The phenomenon we call tsunami is a series of large waves of extremely long wavelength and period usually generated by a violent, impulsive undersea disturbance or activity near the coast or in the ocean. When a sudden displacement of a large volume of water occurs, or if the sea floor is suddenly raised or dropped by an earthquake, big tsunami waves can be formed. The waves travel out of the area of origin and can be extremely dangerous and damaging when they reach the shore.
The word tsunami (pronounced tsoo-nah’-mee) is composed of the Japanese words “tsu” (which means harbor) and “nami” (which means “wave”). Often the term, “seismic or tidal sea wave” is used to describe the same phenomenon, however the terms are misleading, because tsunami waves can be generated by other, non seismic disturbances such as volcanic eruptions or underwater landslides, and have physical characteristics different of tidal waves. The tsunami waves are completely unrelated to the astronomical tides – which are caused by the extraterrestrial, gravitational influences of the moon, sun, and the planets. Thus, the Japanese word “tsunami”, meaning “harbor wave” is the correct, official and all-inclusive term. It has been internationally adopted because it covers all forms of impulsive wave generation.
Tsunami waves often look like walls of water and can attack the shoreline and be dangerous for hours, with waves coming every 5 to 60 minutes. The first wave may not be the largest, and often it is the 2nd, 3rd, 4th or even later waves that are the biggest. After one wave inundates, or floods inland, it recedes seaward often as far as a person can see so the seafloor is exposed. The next wave then rushes ashore within minutes and carries with it many floating debris that were destroyed by previous waves. When waves enter harbors, very strong and dangerous water currents are generated that can easily break ship moorings, and bores that travel far inland can be formed when tsunamis enter rivers or other waterway channels.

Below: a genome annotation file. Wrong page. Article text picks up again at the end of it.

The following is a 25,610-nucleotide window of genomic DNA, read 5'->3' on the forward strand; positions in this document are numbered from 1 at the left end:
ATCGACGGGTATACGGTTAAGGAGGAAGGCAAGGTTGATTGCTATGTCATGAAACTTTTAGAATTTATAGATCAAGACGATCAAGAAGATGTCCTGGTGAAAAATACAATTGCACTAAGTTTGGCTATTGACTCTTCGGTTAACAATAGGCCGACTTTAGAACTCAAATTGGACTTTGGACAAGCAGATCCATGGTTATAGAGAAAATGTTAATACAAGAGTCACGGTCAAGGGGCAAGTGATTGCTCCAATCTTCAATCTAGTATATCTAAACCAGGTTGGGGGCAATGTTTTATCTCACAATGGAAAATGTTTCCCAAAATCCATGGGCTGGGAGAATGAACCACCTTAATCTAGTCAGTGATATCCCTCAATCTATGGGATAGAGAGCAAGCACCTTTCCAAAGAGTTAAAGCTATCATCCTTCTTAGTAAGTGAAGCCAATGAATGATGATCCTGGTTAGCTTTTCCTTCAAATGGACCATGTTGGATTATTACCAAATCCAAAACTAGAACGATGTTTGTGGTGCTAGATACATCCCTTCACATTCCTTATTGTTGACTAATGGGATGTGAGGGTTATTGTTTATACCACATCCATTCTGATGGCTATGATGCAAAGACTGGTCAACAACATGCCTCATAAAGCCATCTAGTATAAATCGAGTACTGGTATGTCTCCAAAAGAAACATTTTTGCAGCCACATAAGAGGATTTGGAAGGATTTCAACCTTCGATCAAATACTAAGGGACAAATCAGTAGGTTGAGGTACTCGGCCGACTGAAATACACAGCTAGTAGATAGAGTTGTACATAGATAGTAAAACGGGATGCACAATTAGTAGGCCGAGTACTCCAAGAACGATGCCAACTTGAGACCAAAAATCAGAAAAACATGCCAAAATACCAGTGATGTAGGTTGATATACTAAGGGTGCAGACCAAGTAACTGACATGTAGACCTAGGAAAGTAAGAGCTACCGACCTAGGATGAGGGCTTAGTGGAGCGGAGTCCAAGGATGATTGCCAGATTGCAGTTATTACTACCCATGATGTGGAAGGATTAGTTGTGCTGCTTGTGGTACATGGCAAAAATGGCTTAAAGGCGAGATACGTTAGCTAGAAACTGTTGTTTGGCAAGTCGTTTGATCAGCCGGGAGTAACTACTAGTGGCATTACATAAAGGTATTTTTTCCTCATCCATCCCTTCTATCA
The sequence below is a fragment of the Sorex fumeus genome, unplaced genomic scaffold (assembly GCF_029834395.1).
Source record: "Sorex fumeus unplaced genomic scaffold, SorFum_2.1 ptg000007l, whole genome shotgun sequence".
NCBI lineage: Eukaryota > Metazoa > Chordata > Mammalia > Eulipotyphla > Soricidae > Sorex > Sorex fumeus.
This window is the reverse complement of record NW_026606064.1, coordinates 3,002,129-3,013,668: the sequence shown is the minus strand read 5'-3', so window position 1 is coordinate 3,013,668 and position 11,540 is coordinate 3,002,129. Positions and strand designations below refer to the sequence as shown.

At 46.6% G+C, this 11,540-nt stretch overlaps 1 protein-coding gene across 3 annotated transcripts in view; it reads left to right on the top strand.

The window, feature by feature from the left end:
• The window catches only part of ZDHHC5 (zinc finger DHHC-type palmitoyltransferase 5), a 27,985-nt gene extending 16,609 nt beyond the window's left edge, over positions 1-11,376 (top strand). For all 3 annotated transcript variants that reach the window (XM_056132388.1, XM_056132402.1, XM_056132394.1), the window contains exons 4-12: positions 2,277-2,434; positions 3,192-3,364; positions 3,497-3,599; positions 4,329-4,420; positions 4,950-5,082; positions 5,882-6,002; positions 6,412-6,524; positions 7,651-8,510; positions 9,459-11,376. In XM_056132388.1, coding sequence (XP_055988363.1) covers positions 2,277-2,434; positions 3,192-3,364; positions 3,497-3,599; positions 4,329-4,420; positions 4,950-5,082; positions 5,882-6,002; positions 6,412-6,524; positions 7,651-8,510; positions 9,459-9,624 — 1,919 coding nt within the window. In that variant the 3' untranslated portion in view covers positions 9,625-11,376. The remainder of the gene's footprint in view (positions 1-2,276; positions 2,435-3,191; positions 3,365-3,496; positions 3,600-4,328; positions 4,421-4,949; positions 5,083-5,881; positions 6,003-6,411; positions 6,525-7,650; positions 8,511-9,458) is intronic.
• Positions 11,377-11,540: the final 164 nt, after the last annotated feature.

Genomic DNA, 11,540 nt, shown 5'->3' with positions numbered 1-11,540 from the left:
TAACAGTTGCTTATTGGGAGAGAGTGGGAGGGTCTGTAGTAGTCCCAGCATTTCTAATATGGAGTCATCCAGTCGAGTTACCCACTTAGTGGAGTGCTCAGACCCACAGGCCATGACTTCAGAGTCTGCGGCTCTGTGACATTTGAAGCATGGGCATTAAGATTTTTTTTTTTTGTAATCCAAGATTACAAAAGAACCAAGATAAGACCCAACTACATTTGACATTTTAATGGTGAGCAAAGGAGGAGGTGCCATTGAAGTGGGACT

1983 Japan Sea Tsunami
Tsunamis can be hundreds of feet tall, and they travel very fast. This means they can be dangerous even for people who aren’t on the beach. Tsunamis can be extremely destructive and can knock down whole buildings.
But not all earthquakes or volcanic eruptions cause tsunamis. Whether a tsunami forms can depend on a lot of things. The shape of the ocean floor can determine if a tsunami happens. So can the distance and direction of the earthquake.
If there’s a chance a tsunami is on its way, you don’t want to be near the coast. So how can we tell if a tsunami is coming? We use satellites!
The MISR instrument on the Terra satellite takes pictures from different angles to look for tsunamis. Credit: NASA/JPL/Shigeru Suzuki and Eric M. De Jong, Solar System Visualization Project
MISR (the Multi-angle Imaging SpectroRadiometer) is a NASA tool that watches for tsunamis from space. It has nine cameras, all pointed in slightly different directions. As the satellite passes overhead, it takes nine pictures of the same spot from different angles.
MISR can see sunlight reflecting off ripples and waves. Satellites that look straight down cannot see these ripples.
This series of MISR pictures was taken over six minutes on December 26, 2004. It shows tsunami waves breaking on the southeast coastline of India. Credit: NASA/GSFC/LaRC/JPL, MISR Team
These images help scientists understand how tsunamis work. The more we learn about tsunamis, the better we can predict where, when and how strong a tsunami will be. That way, people can have enough warning to get away and stay safe.